The Half-Blood Prince was the only Harry Potter book that left me looking forward to the sequel. But before I take that step forward this coming weekend, I took a step back and watched the film adaptation of the series' most boring entry, The Order of the Phoenix.
The movie's opening is fashioned after one of the novels' most lamentable traits: a complete lack of introduction or context. Anyone who is just a casual fan of the series — that is, those who read the books only once each — will have trouble recognizing Dudley Dursley or Nymphadora Tonks in the opening scenes. Indeed, many characters' roles have been reduced, Potter's love interest is of little note, and the titular Order is rarely seen or referenced.
Most disappointing than these cuts, necessary to adapt this behemoth of a book to film, is that the parts cut were the parts I liked. Ginny Weasley speaks not a single word in the entire film, whereas in the novel, she provided a helpful connection between Potter's current dilemma and the one she faced in The Chamber of Secrets. Potter's hesitancy to pursue lessons with Snape is absent, yet that motivation is vital to understand the depth of Voldemort's manipulation. And though we know the Dark Lord is seeking a weapon, but the movie never solidifies what the weapon is, or its value and implications (including to Neville Longbottom and Professor Trelawney).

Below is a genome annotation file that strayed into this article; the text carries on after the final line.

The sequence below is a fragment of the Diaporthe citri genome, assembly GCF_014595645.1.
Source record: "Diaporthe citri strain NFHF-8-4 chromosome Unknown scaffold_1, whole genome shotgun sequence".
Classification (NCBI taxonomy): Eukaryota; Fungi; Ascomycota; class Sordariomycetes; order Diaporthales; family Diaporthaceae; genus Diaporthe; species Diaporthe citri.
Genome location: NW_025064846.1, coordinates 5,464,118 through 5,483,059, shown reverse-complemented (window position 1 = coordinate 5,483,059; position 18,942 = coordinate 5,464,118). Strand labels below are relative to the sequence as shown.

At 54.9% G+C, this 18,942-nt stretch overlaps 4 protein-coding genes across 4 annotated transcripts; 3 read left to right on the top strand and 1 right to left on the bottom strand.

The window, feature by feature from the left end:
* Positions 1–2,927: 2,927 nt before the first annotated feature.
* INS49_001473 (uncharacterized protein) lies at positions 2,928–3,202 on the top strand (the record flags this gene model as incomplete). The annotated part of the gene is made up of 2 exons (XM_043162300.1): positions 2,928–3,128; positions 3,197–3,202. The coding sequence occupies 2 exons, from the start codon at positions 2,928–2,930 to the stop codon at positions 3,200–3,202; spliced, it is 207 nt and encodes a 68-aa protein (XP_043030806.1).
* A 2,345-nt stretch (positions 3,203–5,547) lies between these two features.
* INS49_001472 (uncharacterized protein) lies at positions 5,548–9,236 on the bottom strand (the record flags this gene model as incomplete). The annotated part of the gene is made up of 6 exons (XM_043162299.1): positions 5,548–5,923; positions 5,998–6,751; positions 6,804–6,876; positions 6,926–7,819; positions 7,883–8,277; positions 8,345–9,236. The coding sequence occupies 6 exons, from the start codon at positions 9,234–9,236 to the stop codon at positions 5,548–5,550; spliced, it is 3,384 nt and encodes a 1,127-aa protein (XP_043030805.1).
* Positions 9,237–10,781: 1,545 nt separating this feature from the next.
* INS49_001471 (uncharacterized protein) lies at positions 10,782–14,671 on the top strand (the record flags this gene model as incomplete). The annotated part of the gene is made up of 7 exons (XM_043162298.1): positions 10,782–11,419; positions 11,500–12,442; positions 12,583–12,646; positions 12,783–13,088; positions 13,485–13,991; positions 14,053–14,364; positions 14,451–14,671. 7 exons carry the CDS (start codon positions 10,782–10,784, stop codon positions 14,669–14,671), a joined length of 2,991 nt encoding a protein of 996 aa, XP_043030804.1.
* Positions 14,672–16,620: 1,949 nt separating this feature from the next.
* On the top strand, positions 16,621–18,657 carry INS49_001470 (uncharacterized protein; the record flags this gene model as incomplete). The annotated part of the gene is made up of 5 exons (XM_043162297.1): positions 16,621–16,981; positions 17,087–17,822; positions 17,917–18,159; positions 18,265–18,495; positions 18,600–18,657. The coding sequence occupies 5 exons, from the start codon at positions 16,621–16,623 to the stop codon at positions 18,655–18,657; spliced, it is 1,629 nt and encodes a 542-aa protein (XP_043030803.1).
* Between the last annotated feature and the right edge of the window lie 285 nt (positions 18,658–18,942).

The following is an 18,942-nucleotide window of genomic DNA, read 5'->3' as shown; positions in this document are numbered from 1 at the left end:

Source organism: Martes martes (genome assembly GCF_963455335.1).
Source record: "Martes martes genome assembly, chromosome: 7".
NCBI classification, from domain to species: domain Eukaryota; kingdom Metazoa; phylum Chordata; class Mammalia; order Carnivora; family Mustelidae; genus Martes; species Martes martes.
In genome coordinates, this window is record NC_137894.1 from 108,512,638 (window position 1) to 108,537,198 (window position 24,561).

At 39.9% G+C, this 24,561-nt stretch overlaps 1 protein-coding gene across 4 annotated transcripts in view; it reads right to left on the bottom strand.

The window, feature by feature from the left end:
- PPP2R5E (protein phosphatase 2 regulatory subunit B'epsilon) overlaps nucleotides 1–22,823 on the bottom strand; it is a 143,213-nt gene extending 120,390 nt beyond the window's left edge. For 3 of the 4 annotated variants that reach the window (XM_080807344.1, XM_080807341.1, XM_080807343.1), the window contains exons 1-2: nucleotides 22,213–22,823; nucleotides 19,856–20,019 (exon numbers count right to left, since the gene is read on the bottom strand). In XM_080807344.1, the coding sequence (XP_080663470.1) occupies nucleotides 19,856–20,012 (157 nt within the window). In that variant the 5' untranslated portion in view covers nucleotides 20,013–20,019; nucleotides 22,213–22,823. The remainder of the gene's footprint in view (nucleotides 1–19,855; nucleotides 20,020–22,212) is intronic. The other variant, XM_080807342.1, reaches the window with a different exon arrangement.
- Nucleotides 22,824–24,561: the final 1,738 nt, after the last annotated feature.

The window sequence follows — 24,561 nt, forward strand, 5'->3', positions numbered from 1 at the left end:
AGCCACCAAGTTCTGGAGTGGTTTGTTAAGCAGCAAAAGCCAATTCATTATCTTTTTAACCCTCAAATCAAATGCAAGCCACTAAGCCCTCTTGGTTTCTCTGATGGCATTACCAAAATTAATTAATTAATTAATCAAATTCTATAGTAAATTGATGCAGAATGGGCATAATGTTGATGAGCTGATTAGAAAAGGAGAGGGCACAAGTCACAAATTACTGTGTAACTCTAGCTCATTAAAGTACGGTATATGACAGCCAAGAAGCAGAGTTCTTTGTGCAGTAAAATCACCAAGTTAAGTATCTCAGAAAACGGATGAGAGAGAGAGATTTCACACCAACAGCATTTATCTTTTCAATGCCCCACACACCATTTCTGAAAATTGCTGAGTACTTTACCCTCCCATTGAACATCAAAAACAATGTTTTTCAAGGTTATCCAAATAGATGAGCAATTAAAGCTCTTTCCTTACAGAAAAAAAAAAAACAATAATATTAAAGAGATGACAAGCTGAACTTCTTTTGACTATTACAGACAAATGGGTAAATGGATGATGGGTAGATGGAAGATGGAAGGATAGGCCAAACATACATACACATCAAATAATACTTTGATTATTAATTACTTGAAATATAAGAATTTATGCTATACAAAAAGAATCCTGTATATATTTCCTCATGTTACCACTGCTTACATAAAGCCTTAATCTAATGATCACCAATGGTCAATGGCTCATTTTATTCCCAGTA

The Potter films often serve as a useful refresher to anyone who hasn't memorized the source material, and in this case, I was hoping to be satisfied by the movie in a way I wasn't by the book. Though the film was well-acted and had some nifty special effects, its lack of detail — or rather, its choice of detail — left me hoping the silver screen has not overwritten my memories of the original text.